The Lord Himself gets His name as mAtR bhUtESwarar because he is known to have appeared as a mother. A devotee of Lord Shiva belonged to the Chettiar caste and she used to cross the Kaveri river everday and come to worship Lord Shiva at this temple. She continued to do so even when she became pregnant and on one such visit, the kaveri was flooded and she was not able to cross back over to her village after darshan. She suddenly developed labour pain and Lord Shiva Himself came in the disguise of that devotee's mother and helped her in delivery. Since Lord Shiva took this motherly form, He is known as mAtR bhUtESwarar here and in tamizh, He is referred to as thAyum-Anavar (translates as "One who is also a mother"). dIkshitar summarizes this whole episode in just one word in the caraNam when he describes the Lord as "vaiSya jAti strI vESa dharaNam" (the one who came in the disguise of a vaiSya woman). Anyway, moving on to the krithi now,


SrI mAtR bhUtaM tri-Sira giri nAthaM
hRdi cintayE
sugandhi kuntaLAmbA samEtam


dIkshitar straight away advices "to meditate in one's heart ("hRdi cintayE") on Lord mAtRbhUtESwara, the Lord of tri-Sira giri and the one who is in the company of ("samEtam") Goddess kuntaLAmbA, the one who has a naturally fragrant ("sugandhi") hair ("kuntaLa")."

In the pallavi itself, dIkshitar effectively brings the whole sannidhi and the temple in front of your eyes by describing Him as the Lord of Trisiragiri, the three peaked hill and bringing His consort, KuntaLAmba into the picture. The amsha of pArvati here is always described as one whose hair has a natural fragrance. The locals call Her as "maTTuvAr kuzhali" which compares Her locks of hair to the drops of honey which bring fragrance to flowers. Yet another interesting observation I have made is the similarity in structure between the pallavi of this krithi and the pallavi of the beautiful krithi in raga kuntaLam composed aptly on Goddess kuntaLAmba which starts as "shrI sugandhi kuntaLAmbikE" and proceeds along similar lines as "hRdi cintayE". But the similarity ends there :).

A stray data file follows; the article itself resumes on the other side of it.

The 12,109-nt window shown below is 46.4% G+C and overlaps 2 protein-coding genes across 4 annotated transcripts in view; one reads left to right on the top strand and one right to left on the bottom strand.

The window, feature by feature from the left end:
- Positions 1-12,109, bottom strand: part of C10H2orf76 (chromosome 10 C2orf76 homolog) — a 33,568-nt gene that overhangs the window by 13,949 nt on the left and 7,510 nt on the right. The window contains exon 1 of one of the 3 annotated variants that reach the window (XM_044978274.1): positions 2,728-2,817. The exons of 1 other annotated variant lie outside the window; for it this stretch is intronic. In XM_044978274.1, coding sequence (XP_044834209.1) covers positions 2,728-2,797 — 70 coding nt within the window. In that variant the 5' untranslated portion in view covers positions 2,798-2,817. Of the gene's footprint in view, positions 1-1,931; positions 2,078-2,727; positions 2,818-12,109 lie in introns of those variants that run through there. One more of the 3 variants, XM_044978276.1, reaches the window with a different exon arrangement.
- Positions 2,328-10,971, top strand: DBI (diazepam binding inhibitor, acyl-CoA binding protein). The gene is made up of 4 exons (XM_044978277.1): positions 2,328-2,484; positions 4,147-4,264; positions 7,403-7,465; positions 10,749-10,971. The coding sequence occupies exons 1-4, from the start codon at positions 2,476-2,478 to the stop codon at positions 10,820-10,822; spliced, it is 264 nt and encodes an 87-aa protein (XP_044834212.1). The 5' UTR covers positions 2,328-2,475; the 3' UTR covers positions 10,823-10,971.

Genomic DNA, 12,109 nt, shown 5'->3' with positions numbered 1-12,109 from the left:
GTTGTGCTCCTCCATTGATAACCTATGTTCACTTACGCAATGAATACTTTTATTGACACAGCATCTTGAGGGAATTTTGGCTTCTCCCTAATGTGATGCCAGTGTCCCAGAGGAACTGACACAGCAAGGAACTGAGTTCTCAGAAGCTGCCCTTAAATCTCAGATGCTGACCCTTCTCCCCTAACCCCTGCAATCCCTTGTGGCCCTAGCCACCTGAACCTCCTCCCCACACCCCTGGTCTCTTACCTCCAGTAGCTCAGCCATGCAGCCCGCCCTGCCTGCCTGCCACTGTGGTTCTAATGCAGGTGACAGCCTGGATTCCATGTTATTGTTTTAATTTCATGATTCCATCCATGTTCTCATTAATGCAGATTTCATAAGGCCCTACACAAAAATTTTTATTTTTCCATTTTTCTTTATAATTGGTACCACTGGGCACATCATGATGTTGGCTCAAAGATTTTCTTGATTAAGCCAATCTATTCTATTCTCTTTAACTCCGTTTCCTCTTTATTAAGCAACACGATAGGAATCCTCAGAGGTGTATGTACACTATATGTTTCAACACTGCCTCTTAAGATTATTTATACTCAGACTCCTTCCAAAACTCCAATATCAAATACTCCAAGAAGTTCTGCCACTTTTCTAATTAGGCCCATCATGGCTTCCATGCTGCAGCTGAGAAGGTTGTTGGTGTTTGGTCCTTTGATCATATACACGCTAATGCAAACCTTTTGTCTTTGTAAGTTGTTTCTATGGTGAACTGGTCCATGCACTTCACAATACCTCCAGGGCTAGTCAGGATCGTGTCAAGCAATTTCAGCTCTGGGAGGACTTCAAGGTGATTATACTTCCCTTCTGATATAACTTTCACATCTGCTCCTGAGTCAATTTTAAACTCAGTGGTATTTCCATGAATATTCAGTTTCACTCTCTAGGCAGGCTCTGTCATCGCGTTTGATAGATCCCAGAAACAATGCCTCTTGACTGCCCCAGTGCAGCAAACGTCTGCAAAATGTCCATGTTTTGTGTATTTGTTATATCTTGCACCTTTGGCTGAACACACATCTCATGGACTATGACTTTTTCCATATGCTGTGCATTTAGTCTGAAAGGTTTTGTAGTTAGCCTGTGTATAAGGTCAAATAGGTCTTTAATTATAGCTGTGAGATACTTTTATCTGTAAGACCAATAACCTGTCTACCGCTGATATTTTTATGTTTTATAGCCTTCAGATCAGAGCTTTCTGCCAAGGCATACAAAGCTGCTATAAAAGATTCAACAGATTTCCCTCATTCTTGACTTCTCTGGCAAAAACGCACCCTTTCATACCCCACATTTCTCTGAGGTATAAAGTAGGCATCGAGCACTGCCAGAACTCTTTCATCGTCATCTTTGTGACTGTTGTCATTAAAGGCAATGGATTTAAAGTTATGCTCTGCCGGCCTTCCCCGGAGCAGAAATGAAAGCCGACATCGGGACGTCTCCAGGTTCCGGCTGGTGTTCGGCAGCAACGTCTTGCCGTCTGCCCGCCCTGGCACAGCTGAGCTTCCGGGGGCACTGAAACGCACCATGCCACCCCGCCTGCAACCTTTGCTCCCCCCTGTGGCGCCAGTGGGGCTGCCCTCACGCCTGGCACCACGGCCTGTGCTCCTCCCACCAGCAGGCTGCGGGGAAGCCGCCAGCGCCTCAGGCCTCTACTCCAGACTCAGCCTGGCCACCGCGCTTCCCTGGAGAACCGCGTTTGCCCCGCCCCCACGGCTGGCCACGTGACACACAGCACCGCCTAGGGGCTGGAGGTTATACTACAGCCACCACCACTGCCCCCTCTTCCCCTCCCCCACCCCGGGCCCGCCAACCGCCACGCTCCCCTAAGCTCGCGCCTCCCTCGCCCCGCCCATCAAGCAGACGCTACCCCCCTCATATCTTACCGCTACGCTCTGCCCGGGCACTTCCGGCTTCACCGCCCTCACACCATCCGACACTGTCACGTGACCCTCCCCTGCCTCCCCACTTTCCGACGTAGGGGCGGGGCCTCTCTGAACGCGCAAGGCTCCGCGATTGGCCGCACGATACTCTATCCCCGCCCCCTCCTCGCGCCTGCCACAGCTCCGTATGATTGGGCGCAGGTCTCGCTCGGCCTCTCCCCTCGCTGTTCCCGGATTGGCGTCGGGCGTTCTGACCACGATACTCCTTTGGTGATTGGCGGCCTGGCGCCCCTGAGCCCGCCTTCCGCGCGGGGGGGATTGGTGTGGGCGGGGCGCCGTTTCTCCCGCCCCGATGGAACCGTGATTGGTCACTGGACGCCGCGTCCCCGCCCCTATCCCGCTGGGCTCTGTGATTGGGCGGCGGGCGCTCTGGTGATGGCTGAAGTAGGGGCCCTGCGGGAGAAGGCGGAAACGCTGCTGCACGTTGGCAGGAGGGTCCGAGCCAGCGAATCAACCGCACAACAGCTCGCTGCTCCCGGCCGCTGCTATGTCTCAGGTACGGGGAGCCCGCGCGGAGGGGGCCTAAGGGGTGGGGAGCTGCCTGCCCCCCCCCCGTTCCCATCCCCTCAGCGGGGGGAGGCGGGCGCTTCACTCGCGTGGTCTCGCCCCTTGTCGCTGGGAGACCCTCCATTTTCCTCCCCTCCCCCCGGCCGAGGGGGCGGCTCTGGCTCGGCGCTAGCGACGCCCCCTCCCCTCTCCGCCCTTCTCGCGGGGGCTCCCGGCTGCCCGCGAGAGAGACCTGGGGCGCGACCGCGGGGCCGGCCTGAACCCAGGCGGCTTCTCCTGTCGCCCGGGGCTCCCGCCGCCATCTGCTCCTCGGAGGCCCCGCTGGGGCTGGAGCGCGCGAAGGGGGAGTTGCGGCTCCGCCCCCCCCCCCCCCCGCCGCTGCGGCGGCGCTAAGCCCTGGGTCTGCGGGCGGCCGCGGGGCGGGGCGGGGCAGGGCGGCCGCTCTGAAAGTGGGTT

Musically, the serene gAndAram is once again used by dIkshitar to mark the beginning of the krithi. With phrases such as "GMDp" and "gmrs" at "shrI mAtRbhutam" and "dnsdsp" at "kuntaLAmba", he spreads the canvas for a beautiful picture to unfold upon, not to mention the thatu and take-off of miSra cApu which he has employed so well throughout the entire song. Moving on to the anupallavi,


sOma sakhaM nata Suka sanakaM
naLa kAmAdi vijaya kamanIyAngaM
sOmaM SirO-dhRta sUrya gangaM kOmaLa kara dhRta kurangaM
guru guhAntaranga lingam


dIkshitar describes the physical form of the Lord in the anupallavi as "The friend of ("sakham") the moon ("sOma") and the one worshipped by ("nata") sages Suka and sanaka. The one whose beautiful appearance ("kamanIyAngaM") conquers ("vijaya") Nala and Manmatha. The one who is with Goddess Parvathi ("sa+umam") and the one who wears on His head ("SirO-dhRta"), the calotropis flower ("sUryagangaM"-arka flower or erukkam poo as they call it in tamizh). The one who holds a deer ("kurangaM") in His tender hands ("kOmaLa kara"), the linga form that resides in the innermost caves ("guhAntaranga") of the meditative mind of a guru (the realized one)."

Wow..what a brilliant anupallavi. IMHO, this anupallavi takes the krithi to a whole new level and sets it up to be turned up yet another notch in the caraNam that ensues. dIkshitar captures the entire beauty of this raga by using the deivatham at the very beginning of the anupallavi. It is hard to believe that for the entire part of "sOmasa"kham, dIkshitar has just used the deivatham. As if to show the symmetry in the rAga, he uses symmetry in his words too..sOma sakham nata suka sanakam naLa and in the process incorporates the rAga mudra at sana"kam naLa"(La and Da can be used interchangeably). What a genius!!